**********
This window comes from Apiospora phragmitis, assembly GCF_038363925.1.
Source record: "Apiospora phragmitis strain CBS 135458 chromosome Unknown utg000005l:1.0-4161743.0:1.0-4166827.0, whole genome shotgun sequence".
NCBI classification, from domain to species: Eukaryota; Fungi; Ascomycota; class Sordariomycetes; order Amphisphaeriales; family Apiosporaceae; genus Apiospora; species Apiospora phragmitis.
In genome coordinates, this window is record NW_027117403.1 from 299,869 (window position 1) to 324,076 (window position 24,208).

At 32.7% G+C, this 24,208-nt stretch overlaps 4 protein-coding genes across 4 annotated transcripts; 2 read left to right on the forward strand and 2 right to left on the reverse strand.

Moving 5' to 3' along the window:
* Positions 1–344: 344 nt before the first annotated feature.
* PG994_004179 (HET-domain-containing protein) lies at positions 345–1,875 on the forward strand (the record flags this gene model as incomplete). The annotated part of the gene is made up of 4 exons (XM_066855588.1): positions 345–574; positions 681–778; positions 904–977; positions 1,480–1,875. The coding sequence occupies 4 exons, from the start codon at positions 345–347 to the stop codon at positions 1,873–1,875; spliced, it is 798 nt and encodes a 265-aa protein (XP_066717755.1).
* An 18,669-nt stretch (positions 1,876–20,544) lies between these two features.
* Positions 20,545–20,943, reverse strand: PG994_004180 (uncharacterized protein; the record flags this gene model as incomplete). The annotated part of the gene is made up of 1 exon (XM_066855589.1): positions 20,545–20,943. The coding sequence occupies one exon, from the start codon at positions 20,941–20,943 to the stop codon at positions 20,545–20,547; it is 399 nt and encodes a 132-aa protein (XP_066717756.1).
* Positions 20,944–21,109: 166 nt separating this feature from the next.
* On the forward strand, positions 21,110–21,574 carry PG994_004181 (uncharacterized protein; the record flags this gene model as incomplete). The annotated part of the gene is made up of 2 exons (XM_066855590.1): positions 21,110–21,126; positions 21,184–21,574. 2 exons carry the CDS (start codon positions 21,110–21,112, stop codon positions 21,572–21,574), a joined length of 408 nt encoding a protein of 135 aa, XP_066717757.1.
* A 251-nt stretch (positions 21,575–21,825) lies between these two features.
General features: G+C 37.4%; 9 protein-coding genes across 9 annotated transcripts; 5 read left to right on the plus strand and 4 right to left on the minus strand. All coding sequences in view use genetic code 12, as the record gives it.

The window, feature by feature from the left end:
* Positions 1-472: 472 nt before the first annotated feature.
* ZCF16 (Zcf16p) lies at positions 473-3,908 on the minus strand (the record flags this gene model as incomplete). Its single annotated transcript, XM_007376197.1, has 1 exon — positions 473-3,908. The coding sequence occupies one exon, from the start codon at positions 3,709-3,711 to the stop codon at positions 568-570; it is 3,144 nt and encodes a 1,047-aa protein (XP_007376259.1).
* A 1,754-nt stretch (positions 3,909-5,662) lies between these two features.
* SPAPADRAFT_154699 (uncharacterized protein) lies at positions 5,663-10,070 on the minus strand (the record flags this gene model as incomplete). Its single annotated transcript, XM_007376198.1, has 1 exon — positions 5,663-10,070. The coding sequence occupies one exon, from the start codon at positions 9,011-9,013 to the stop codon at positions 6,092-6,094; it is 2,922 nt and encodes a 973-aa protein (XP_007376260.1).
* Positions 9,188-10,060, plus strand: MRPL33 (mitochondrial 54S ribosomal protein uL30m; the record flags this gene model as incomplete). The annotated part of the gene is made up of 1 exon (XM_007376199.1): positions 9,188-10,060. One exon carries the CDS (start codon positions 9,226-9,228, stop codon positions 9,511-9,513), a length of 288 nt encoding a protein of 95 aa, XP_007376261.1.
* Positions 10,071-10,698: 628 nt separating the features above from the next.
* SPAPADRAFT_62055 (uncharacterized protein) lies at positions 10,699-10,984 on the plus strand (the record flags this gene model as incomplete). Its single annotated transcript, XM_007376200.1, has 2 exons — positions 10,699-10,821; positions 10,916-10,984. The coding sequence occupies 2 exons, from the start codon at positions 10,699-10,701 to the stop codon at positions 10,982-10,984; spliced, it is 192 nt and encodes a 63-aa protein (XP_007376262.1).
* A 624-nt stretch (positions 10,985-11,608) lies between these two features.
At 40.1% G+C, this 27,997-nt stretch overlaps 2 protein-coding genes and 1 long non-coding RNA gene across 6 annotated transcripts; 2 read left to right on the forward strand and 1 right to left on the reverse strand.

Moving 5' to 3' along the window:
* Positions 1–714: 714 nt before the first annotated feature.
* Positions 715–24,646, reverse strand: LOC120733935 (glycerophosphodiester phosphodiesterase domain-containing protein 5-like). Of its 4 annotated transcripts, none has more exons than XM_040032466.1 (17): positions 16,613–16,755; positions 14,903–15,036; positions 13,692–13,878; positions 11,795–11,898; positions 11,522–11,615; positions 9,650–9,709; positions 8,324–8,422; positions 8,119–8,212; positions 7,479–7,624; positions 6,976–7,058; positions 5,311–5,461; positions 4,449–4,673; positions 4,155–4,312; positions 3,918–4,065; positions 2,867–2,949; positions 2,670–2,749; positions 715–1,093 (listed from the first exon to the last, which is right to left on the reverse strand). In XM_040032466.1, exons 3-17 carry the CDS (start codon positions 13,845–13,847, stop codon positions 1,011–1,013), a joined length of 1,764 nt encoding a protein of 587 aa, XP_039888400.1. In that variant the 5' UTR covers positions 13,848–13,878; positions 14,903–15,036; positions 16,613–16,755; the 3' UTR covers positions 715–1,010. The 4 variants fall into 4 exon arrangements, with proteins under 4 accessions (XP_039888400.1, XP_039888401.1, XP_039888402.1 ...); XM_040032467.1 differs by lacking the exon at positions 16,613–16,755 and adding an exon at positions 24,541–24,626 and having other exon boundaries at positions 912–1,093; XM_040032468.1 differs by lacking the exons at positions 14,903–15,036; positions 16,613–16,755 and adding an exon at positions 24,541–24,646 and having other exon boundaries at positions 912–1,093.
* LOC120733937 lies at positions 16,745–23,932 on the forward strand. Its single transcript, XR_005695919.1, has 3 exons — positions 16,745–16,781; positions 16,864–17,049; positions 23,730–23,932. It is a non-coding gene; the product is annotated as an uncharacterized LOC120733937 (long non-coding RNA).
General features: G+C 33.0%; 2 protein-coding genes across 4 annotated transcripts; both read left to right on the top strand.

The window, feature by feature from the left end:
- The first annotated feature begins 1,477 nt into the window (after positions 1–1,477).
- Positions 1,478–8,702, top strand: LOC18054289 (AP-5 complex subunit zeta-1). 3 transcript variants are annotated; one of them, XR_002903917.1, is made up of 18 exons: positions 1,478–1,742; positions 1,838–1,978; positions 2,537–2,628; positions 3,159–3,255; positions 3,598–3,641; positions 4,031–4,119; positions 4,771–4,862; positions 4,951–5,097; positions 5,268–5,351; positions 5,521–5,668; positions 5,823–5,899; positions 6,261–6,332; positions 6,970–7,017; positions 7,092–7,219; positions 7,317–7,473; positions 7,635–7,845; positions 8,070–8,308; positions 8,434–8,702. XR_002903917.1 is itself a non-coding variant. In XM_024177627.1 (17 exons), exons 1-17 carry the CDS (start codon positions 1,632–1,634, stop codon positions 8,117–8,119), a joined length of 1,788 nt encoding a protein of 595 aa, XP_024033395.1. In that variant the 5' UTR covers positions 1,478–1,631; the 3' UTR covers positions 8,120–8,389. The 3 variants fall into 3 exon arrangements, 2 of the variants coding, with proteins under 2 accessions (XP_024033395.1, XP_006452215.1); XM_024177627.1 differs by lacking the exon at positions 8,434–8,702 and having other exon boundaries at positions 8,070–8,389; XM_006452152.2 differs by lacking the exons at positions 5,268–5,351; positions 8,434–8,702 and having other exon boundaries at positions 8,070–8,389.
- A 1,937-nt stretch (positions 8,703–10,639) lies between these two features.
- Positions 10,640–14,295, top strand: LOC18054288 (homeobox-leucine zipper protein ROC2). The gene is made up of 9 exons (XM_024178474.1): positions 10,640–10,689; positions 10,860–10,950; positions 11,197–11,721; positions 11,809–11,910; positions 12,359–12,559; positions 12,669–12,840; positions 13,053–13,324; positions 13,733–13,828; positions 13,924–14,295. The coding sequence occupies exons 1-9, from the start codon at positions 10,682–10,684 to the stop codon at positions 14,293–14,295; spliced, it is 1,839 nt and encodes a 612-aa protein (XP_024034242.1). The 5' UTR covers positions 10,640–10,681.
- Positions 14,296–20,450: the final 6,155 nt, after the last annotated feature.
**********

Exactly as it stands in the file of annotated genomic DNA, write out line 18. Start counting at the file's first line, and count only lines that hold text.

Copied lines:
* A 1,754-nt stretch (positions 3,909-5,662) lies between these two features.